``That's the main innovation of the program,'' Sabiston adds. ``It saves the animator time, rather than making him hand-trace every frame. And the software does have its own, sort of floating look. The big difference is that it's so close to painting that you can take advantage of individual artists' styles. You can have really nice, thin lines that don't have any computer jagginess to them, and there are also transparencies for shadows and layering up colors and images for a kind of watercolor effect.''

Linklater and Sabiston matched animators with different videotaped speakers, then allowed each artist to reinterpret the person in his or her own style.

``This whole notion of shooting live action and then artists rendering it, it seemed like the way your brain reconstructs memory or a dream,'' the director says. ``The film is about other levels of consciousness and I wanted it to be perceived like that, and live action would be so boring, it just wouldn't work.''

That said, Linklater's main directing task once the animation commenced was to make sure that each artist designed his or her character in a way that captured the essence of the real-life subject.

As for directing the flesh-and-blood players - who besides Wiggins included actors Ethan Hawke and Julie Delpy reprising their ``Before Sunrise'' roles, the director and his 8-year-old daughter Lorelei, and assorted friends, fellow filmmakers, UT professors and local Austin burnouts - knowing that they were all going to be reanimated had a liberating effect.

``Usually, when you're shooting, the image is everything,'' Linklater notes, ``the light, the reflection, color coordination. But this was like, ahh, if there are any problems, we'll animate around 'em. Boom mike in the shot? Who cares? And I think everybody liked the idea that they were going to be animated, though I wanted them to be real, no one acted differently or anything like that. They got a kick out of it; many brought paintings or caricatures of themselves.''

Despite the relative speed of Sabiston's software, it still took more than a year to animate ``Waking Life.'' During that time, Linklater made another movie, ``Tape,'' based on a Stephen Belber play Hawke brought to his attention. That movie opens in L.A. on Nov. 2.

The making of `Tape'

Shot on digital video in a single, motel room location and in real time, ``Tape'' is a three-hander in which Hawke and Robert Sean Leonard play high-school buddies, reunited during a film festival 10 years later, who try to come to terms with their unresolved feelings - and then some - about the girl (Uma Thurman) they both had relations with as teen-agers.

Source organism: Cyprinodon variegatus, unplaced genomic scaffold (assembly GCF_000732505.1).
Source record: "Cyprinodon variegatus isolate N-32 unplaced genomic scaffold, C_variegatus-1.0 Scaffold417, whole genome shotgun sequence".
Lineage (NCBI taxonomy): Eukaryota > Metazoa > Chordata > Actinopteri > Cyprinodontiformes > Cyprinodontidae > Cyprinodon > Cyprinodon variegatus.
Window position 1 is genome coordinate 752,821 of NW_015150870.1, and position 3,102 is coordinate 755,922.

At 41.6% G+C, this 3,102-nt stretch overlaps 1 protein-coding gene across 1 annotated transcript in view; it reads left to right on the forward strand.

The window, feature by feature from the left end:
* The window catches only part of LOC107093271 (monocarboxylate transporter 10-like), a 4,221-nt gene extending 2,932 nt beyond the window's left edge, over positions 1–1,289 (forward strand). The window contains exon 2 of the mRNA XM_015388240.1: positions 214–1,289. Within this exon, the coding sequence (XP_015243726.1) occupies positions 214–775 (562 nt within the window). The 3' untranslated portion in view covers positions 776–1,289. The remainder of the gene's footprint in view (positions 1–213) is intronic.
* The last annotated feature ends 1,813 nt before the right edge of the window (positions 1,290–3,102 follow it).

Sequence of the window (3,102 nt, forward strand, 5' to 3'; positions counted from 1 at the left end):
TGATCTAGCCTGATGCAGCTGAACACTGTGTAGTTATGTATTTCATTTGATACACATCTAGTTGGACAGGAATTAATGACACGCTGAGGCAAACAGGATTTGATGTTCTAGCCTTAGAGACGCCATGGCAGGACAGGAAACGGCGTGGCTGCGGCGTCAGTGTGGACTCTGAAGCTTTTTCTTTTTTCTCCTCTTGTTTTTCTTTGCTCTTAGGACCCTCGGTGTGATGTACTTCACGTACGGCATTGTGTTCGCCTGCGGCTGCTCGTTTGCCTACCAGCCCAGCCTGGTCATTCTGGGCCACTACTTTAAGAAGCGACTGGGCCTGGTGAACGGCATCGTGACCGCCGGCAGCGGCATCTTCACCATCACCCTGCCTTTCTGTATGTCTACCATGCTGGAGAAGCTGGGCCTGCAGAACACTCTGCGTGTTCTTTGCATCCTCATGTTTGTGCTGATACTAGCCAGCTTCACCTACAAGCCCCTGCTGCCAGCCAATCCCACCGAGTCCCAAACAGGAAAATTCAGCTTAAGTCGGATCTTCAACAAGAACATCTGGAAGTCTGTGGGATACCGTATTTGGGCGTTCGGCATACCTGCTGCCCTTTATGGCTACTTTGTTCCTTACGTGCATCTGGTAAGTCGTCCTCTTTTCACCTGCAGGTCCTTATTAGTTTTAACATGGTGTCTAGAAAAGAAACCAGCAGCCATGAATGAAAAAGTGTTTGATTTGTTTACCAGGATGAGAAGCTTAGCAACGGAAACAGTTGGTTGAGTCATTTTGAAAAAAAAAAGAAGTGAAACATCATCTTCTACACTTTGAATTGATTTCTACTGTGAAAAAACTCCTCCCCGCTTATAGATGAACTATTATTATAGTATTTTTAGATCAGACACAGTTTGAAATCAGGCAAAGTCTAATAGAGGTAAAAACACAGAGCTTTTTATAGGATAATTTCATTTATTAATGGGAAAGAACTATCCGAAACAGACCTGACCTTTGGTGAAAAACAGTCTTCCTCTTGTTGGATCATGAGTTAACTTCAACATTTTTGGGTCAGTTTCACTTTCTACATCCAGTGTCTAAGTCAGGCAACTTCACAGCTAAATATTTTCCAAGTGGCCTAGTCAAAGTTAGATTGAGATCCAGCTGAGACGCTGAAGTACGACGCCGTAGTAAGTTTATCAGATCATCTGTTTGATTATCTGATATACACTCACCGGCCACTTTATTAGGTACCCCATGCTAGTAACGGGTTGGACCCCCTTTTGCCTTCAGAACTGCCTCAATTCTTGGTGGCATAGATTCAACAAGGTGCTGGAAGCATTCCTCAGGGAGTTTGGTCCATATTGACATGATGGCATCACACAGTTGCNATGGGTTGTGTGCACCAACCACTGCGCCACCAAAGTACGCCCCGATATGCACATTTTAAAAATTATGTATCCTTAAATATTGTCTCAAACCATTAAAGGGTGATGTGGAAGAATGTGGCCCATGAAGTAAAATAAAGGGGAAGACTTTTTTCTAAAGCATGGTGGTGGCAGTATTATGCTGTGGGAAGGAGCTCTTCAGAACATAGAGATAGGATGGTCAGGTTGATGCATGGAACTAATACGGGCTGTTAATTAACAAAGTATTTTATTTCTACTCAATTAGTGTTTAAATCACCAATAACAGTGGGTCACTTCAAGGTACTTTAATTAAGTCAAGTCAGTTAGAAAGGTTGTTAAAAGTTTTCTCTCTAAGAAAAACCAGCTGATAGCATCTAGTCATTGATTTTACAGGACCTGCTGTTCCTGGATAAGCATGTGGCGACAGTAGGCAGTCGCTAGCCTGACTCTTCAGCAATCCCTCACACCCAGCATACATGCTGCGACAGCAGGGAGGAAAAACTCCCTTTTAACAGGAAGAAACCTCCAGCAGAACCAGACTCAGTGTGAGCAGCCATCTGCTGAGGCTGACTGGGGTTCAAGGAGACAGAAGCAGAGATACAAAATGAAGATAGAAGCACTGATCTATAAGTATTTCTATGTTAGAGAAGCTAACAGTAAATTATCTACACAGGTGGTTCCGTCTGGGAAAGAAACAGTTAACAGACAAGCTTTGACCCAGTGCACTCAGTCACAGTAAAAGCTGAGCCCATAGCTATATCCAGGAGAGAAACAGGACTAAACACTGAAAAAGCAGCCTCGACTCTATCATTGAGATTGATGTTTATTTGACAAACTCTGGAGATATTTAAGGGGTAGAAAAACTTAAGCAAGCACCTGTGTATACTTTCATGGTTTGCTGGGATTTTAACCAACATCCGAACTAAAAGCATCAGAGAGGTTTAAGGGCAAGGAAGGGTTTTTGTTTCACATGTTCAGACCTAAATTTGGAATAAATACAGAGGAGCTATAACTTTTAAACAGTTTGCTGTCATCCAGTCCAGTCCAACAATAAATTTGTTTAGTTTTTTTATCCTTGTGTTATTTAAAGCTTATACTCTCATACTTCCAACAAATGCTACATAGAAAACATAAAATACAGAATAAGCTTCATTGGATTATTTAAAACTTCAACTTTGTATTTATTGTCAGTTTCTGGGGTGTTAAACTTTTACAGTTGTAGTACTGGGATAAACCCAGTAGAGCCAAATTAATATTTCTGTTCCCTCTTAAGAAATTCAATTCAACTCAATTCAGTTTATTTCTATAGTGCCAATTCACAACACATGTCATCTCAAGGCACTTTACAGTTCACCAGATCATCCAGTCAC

``It's very different,'' Linklater points out, unnecessarily. ``We did it very quickly. The animators were making about 15 seconds a week, and all I was doing was going, 'OK, looks good, see you next week.' But I was still involved with sound and music on 'Waking Life,' so I couldn't have taken on a bigger film. 'Tape' was perfect. We rehearsed it for a few weeks and then we shot it in six days. It was a big challenge, technically, to make it work in one room. But it kept me alive; it would have been a really torturous year if I had just been sitting around waiting for animation.''

Now, with both unusual features on their way to theaters, Linklater's reputation as the most independent of indie filmmakers seems pretty secure. His future making movies that shouldn't be made, however, is an entirely different matter.

``It might appear so, but it's never really easy,'' Linklater shrugs. ``I mean, I was lucky that I got funding for some of these films at all. But I'm always really responsible and frugal. 'Waking Life,' for all the 2 1/2 years that went into it, it's low-budget. I would never waste resources on something that I didn't think would make its money back. I think you get in trouble when you spend too much money on experimenting; it's almost unethical.

``But it never really gets easier.''

CAPTION(S):

6 photos

Photo:

(1) no caption (Richard Linklater)

Aaron Harris/Associated Press

(2) Richard Linklater, as rendered in ``Waking Life'': ``This whole notion of shooting live action and then artists rendering it, it seemed like the way your brain reconstructs memory or a dream.''

Aaron Harris/Associated Press

(3 -- 6) Scenes from ``Waking Life''
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Title Annotation:L.A. Life
Publication:Daily News (Los Angeles, CA)
Date:Oct 17, 2001
Words:1477